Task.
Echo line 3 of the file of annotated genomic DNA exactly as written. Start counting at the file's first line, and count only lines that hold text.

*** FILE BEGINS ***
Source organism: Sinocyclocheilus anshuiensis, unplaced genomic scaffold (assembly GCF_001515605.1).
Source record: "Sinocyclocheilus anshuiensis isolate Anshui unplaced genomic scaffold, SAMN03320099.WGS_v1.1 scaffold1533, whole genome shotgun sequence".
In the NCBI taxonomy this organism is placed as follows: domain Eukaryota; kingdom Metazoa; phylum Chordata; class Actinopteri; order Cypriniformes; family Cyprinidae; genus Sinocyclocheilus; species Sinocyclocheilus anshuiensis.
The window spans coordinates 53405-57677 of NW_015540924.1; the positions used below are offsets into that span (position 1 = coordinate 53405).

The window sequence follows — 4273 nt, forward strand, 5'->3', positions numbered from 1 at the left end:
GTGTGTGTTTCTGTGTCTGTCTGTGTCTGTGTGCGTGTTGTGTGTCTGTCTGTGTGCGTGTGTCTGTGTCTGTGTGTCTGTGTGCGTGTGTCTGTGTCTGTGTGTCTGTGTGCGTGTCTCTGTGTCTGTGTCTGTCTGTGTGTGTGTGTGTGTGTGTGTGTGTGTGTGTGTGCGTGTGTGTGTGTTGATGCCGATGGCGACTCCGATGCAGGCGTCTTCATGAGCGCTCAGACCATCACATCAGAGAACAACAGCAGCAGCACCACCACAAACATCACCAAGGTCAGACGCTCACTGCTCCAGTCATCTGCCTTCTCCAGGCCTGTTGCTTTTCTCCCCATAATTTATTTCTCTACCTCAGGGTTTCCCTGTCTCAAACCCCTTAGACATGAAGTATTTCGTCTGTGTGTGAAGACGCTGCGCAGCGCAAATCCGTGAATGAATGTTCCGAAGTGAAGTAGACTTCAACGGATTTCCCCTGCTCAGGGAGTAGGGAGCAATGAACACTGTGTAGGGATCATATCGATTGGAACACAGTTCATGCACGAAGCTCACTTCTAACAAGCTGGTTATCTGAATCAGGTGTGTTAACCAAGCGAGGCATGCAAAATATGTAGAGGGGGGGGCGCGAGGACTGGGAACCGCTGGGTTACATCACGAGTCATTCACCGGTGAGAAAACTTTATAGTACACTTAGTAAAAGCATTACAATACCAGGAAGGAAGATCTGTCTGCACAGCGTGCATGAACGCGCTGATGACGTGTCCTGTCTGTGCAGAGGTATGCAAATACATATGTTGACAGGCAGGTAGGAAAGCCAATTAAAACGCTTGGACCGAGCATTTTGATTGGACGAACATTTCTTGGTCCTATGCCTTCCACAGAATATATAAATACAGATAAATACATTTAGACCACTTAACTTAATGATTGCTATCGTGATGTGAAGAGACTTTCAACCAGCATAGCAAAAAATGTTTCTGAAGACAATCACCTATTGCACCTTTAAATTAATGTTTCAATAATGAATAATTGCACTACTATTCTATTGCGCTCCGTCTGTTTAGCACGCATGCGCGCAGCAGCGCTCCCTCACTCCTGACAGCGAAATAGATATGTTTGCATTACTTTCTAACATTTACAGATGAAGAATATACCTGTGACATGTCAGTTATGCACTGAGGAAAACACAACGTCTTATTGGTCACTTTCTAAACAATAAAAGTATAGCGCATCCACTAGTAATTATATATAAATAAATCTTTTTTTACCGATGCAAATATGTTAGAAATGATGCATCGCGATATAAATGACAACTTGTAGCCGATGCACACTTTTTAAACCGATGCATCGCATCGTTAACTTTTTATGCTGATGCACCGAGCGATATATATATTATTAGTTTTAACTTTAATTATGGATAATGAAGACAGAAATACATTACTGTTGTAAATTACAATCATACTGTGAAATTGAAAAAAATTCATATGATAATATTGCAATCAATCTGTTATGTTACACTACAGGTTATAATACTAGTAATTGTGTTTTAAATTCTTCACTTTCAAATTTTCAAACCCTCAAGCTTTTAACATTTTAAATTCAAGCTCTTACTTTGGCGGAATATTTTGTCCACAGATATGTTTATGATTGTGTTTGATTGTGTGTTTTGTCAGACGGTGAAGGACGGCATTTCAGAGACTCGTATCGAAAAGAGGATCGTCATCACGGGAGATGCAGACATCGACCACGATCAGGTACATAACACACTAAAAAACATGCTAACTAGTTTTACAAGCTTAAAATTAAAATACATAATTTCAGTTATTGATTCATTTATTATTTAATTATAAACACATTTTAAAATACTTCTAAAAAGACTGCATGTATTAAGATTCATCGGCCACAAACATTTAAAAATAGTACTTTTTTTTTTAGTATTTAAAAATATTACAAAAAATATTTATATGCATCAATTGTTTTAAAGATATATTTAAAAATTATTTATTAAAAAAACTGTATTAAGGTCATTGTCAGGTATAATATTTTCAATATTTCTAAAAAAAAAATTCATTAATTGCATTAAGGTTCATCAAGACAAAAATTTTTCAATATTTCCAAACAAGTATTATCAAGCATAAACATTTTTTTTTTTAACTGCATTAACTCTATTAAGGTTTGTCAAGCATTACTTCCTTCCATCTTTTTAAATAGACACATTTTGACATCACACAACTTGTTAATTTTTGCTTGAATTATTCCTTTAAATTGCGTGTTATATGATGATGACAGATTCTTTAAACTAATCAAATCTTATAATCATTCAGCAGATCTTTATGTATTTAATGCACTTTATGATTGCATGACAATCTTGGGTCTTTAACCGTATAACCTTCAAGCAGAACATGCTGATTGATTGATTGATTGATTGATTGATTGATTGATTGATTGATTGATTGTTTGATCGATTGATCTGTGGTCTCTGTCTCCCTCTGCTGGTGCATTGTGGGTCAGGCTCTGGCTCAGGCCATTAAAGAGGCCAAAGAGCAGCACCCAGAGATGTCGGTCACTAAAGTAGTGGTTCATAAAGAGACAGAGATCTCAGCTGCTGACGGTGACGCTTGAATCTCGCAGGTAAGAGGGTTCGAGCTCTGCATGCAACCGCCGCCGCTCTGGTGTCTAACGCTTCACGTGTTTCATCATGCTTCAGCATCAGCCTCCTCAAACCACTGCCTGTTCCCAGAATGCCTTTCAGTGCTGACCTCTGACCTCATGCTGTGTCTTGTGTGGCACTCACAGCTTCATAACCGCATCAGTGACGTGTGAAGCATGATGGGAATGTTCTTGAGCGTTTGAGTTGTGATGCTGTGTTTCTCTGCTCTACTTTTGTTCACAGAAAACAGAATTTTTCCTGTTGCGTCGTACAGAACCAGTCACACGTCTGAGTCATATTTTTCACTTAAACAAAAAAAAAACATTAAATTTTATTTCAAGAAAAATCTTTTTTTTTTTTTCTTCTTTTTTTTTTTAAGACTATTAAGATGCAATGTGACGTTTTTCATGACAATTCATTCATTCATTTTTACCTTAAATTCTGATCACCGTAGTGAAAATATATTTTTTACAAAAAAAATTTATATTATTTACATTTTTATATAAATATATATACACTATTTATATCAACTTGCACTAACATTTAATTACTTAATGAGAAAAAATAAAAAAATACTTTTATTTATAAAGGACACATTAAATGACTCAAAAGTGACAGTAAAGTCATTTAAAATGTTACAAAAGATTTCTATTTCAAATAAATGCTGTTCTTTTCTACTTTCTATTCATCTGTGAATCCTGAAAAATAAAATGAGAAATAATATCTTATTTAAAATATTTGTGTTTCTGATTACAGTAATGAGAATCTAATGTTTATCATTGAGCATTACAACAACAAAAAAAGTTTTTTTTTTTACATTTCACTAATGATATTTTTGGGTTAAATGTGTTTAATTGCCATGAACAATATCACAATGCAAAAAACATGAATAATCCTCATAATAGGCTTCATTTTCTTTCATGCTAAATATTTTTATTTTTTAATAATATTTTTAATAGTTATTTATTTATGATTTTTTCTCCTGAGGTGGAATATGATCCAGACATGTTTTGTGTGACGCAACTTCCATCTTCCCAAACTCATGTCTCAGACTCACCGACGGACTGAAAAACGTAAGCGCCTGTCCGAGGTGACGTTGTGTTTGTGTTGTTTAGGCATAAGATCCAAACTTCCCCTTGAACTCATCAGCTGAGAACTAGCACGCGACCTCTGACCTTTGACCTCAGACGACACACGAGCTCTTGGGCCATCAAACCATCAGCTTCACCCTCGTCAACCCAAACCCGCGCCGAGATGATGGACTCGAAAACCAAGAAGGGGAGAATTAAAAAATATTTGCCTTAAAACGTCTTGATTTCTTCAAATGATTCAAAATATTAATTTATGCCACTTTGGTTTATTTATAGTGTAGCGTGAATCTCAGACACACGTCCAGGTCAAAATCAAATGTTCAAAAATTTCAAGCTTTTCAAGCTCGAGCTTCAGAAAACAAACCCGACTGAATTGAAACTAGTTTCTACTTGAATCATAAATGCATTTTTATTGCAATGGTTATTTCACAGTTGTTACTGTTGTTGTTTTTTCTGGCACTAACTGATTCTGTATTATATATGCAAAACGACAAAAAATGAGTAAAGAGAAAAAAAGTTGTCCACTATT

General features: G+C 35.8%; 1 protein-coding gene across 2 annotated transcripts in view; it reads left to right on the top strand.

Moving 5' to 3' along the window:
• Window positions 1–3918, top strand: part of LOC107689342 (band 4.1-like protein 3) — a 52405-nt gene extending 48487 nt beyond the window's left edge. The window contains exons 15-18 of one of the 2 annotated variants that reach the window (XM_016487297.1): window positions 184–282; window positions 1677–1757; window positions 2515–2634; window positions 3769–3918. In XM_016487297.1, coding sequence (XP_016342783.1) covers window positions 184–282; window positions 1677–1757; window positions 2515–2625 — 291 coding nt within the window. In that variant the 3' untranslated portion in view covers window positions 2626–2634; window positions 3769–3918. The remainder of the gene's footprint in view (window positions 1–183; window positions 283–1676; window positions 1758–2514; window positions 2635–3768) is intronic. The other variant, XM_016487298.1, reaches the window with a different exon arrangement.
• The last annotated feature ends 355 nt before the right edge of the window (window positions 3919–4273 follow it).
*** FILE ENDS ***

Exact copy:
In the NCBI taxonomy this organism is placed as follows: domain Eukaryota; kingdom Metazoa; phylum Chordata; class Actinopteri; order Cypriniformes; family Cyprinidae; genus Sinocyclocheilus; species Sinocyclocheilus anshuiensis.